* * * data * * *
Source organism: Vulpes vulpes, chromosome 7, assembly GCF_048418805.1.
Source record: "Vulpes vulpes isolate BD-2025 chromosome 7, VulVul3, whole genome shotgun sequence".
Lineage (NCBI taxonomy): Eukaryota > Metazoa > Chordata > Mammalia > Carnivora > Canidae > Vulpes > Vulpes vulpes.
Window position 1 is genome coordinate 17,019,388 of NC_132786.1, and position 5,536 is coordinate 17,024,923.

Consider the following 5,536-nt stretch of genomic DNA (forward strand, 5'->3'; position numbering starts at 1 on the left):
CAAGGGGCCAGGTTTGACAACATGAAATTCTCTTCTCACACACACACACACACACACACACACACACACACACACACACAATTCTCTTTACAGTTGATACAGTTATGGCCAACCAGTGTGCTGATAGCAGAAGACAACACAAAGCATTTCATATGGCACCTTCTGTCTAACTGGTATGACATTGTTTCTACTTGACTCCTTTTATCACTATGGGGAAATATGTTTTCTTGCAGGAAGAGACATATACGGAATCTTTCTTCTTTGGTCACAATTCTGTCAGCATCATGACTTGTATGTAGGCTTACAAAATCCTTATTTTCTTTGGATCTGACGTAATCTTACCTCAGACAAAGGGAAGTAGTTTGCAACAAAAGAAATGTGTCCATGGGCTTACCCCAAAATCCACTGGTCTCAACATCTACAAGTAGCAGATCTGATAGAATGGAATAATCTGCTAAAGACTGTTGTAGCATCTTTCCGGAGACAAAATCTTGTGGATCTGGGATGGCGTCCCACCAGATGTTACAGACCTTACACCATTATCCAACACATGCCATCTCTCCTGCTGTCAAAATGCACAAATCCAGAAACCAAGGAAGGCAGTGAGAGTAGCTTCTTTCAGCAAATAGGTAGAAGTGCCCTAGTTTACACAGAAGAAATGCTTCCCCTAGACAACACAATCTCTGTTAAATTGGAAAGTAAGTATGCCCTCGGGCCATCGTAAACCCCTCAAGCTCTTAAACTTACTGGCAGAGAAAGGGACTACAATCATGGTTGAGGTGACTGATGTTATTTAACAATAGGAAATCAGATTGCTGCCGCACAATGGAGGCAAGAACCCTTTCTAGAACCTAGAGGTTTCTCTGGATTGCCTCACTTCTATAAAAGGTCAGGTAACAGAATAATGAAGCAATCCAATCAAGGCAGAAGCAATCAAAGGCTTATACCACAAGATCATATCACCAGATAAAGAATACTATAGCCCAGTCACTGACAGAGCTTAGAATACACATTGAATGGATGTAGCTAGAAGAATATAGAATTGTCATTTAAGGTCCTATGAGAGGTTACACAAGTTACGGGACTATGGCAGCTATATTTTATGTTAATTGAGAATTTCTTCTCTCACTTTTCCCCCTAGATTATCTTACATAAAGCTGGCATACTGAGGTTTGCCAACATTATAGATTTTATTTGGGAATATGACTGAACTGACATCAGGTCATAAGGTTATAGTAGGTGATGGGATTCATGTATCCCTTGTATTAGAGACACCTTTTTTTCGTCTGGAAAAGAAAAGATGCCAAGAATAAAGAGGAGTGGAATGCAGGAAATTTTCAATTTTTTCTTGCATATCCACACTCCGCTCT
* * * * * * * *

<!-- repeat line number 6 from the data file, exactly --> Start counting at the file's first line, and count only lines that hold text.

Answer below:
CAAGGGGCCAGGTTTGACAACATGAAATTCTCTTCTCACACACACACACACACACACACACACACACACACACACACACAATTCTCTTTACAGTTGATACAGTTATGGCCAACCAGTGTGCTGATAGCAGAAGACAACACAAAGCATTTCATATGGCACCTTCTGTCTAACTGGTATGACATTGTTTCTACTTGACTCCTTTTATCACTATGGGGAAATATGTTTTCTTGCAGGAAGAGACATATACGGAATCTTTCTTCTTTGGTCACAATTCTGTCAGCATCATGACTTGTATGTAGGCTTACAAAATCCTTATTTTCTTTGGATCTGACGTAATCTTACCTCAGACAAAGGGAAGTAGTTTGCAACAAAAGAAATGTGTCCATGGGCTTACCCCAAAATCCACTGGTCTCAACATCTACAAGTAGCAGATCTGATAGAATGGAATAATCTGCTAAAGACTGTTGTAGCATCTTTCCGGAGACAAAATCTTGTGGATCTGGGATGGCGTCCCACCAGATGTTACAGACCTTACACCATTATCCAACACATGCCATCTCTCCTGCTGTCAAAATGCACAAATCCAGAAACCAAGGAAGGCAGTGAGAGTAGCTTCTTTCAGCAAATAGGTAGAAGTGCCCTAGTTTACACAGAAGAAATGCTTCCCCTAGACAACACAATCTCTGTTAAATTGGAAAGTAAGTATGCCCTCGGGCCATCGTAAACCCCTCAAGCTCTTAAACTTACTGGCAGAGAAAGGGACTACAATCATGGTTGAGGTGACTGATGTTATTTAACAATAGGAAATCAGATTGCTGCCGCACAATGGAGGCAAGAACCCTTTCTAGAACCTAGAGGTTTCTCTGGATTGCCTCACTTCTATAAAAGGTCAGGTAACAGAATAATGAAGCAATCCAATCAAGGCAGAAGCAATCAAAGGCTTATACCACAAGATCATATCACCAGATAAAGAATACTATAGCCCAGTCACTGACAGAGCTTAGAATACACATTGAATGGATGTAGCTAGAAGAATATAGAATTGTCATTTAAGGTCCTATGAGAGGTTACACAAGTTACGGGACTATGGCAGCTATATTTTATGTTAATTGAGAATTTCTTCTCTCACTTTTCCCCCTAGATTATCTTACATAAAGCTGGCATACTGAGGTTTGCCAACATTATAGATTTTATTTGGGAATATGACTGAACTGACATCAGGTCATAAGGTTATAGTAGGTGATGGGATTCATGTATCCCTTGTATTAGAGACACCTTTTTTTCGTCTGGAAAAGAAAAGATGCCAAGAATAAAGAGGAGTGGAATGCAGGAAATTTTCAATTTTTTCTTGCATATCCACACTCCGCTCT